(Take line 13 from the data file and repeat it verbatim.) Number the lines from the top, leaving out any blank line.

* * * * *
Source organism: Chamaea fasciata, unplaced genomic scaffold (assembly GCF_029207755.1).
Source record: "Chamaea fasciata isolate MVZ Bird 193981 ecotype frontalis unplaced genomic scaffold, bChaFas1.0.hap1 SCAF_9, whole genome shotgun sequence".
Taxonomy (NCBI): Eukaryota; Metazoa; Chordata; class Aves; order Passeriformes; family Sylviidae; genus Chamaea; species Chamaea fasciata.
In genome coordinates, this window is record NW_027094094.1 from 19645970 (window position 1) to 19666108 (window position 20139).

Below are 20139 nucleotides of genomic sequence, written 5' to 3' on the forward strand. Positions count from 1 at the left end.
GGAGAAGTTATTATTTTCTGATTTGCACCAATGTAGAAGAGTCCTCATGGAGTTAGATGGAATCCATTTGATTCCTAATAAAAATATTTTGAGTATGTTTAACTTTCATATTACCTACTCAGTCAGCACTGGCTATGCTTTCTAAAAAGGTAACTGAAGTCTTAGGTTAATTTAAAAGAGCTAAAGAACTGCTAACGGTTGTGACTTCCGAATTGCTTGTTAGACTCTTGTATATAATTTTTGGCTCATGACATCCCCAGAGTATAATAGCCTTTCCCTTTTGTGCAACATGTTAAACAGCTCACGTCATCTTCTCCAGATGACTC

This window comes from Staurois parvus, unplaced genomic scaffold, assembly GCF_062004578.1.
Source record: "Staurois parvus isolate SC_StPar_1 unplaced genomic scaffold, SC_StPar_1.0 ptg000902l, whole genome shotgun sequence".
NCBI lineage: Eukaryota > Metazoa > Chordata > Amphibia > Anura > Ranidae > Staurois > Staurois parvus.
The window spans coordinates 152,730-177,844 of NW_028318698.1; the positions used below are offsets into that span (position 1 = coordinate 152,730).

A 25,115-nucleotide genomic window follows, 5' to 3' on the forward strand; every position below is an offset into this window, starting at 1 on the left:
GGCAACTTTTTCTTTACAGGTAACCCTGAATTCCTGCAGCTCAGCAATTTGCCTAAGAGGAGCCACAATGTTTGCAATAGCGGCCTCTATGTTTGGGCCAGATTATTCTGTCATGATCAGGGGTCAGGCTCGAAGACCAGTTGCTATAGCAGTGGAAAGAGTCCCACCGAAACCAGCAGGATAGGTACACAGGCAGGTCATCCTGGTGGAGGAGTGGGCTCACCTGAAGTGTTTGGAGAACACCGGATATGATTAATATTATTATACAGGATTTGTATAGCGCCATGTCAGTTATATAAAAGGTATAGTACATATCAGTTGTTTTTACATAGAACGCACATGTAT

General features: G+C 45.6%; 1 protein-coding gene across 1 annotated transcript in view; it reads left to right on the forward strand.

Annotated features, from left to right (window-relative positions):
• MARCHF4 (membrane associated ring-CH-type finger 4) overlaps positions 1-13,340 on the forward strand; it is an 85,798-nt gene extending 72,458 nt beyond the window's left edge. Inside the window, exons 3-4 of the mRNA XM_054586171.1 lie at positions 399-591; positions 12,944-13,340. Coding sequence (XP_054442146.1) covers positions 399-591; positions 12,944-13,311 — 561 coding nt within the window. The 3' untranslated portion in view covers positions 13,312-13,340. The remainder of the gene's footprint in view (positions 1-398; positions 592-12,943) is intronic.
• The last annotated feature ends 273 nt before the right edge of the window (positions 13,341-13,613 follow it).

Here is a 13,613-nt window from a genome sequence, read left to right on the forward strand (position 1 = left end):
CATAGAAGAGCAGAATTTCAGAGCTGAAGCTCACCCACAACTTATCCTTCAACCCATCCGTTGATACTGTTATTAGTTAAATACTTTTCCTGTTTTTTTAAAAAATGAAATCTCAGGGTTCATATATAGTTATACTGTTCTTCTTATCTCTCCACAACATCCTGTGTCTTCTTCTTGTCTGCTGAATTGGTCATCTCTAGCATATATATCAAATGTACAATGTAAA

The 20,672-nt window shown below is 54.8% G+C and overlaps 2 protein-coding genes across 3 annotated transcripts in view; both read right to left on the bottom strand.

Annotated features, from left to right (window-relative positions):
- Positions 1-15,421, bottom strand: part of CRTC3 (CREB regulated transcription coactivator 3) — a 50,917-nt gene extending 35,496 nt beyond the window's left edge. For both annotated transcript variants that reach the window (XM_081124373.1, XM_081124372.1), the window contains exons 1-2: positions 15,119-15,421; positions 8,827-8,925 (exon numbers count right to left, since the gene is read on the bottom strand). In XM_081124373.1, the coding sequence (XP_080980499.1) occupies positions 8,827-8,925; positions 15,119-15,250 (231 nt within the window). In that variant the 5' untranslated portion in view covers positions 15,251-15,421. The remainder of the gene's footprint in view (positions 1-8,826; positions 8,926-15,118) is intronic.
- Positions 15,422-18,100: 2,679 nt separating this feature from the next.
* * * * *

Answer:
General features: G+C 45.6%; 1 protein-coding gene across 1 annotated transcript in view; it reads left to right on the forward strand.